With all of this said, have I actually started packing?? — and the answer is … YES!  Incredible!  Nearly everything I own is boxed (except for clothing), my room is rented, the cats are nearly prepped for the upcoming change from Mommy to K– M.  Have I started putting anything in suitcases?  Absolutely not!  A– K., K– M., V–P., and Mom will have those jobs — I mean, you can’t really expect that I would do that on my own!


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My adventure to Oz: “Trust yourself. Create the kind of self that you will be happy to live with all your life.”

Getting excited for the move, well, sort of…

I still cannot believe that I made this decision.  In fact, I made the decision to knowingly quit my job and move to another country without the safety of another job in place nearly 4 months ago. So, with ups and downs that reached heights close to Mt. Everest, I did ultimately follow through.  I quit my job just before the holiday break at the office.  WOW!  I couldn’t believe I really did it!  And on top of it all my boss, who has been tremendous in so many ways, not only handled it so well BUT also supported me and my insanity to move to the other side of the world!  This is absolutely incredible considering my track record in academics whereby there is no support of any decision other than your commitment to the continuation of hell as a post-doc.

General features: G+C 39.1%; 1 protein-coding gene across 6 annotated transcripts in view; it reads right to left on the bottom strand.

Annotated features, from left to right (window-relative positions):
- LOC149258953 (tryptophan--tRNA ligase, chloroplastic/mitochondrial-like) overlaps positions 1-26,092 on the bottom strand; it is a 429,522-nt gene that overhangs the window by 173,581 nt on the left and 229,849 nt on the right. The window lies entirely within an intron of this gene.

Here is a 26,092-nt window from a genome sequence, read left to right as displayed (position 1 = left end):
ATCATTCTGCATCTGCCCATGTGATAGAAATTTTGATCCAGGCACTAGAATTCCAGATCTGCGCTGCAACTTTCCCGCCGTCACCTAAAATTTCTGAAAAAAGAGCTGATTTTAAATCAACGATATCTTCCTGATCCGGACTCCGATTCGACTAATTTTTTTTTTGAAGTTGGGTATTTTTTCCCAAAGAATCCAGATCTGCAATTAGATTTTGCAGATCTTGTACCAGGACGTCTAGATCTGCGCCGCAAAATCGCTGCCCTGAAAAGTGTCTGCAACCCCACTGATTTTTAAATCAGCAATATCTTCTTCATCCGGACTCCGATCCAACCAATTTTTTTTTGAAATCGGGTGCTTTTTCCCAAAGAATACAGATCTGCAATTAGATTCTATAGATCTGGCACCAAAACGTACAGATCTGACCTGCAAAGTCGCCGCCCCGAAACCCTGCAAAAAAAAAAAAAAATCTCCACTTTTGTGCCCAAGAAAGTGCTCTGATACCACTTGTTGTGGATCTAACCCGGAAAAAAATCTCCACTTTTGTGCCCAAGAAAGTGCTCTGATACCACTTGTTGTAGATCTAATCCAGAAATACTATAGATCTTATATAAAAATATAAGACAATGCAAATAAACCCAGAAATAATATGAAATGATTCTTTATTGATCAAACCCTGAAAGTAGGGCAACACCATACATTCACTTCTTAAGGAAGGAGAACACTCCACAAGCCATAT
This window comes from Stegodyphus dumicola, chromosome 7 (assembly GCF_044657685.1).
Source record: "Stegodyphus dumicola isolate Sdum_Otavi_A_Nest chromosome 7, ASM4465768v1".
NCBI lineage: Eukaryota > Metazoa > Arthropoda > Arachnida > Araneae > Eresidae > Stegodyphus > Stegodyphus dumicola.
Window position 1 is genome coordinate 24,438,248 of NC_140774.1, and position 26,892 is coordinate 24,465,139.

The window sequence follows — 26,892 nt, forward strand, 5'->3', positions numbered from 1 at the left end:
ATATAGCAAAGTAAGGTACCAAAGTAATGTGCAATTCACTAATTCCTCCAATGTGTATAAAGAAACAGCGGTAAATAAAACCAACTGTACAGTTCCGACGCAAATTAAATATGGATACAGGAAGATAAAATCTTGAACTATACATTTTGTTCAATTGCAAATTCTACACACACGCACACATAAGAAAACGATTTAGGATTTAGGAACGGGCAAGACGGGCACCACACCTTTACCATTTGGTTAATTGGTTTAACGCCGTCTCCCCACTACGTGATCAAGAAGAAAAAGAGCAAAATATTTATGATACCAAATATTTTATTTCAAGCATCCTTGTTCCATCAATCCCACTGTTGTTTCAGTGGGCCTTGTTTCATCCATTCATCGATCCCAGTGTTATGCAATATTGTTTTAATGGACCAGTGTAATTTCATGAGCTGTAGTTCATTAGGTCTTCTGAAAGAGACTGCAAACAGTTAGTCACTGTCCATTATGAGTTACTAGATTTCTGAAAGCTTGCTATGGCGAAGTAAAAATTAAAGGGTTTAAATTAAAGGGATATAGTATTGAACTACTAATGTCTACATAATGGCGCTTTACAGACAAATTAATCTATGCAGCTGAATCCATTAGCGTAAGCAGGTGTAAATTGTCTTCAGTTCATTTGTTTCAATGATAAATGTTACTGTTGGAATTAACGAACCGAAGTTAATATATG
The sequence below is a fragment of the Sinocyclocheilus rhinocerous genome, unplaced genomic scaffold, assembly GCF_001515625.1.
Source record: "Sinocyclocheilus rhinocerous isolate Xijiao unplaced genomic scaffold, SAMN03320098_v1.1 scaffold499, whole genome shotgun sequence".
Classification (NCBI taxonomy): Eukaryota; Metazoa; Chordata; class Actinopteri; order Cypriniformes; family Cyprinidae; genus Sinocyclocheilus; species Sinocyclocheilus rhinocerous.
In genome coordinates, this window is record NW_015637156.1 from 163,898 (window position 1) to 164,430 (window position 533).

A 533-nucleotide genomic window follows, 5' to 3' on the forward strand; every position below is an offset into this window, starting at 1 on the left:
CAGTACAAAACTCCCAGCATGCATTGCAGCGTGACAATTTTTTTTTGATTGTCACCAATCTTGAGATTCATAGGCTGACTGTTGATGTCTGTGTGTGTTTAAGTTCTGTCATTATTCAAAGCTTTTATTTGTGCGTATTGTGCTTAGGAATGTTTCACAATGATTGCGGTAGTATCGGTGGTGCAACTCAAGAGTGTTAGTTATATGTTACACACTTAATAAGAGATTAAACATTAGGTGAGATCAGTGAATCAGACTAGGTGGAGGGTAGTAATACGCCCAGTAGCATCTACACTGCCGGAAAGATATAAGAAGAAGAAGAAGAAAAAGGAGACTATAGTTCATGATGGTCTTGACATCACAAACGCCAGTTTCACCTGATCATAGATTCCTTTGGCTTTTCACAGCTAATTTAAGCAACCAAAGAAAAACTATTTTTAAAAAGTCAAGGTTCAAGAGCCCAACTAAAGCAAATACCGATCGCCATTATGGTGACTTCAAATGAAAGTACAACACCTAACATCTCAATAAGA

Well, now the holidays are over and I am now back in Boston anxiously awaiting my departure for Oz [T-19 days until departure].  Also, I am back at work — which is even more strange since giving my notice.  Perhaps everyone feels this way, but I feel so disconnected with the tasks at hand and it seems irrational to even try to complete things.   I do, however, feel much better since giving my notice.  Despite my weird attitude towards work, I am happy to be seeing colleagues that I have been away from for the last week.  It is surreal to think that they will not be transplanted with me to whatever place of work I end up.  Hopefully, I will be able to stay in touch with them as they have  contributed to my personal and professional development in so many awesome ways!

So, ahhhh, relief from the major stress of quitting — and now just the reliance on myself that this is the best decision for me at this time [which I know it is].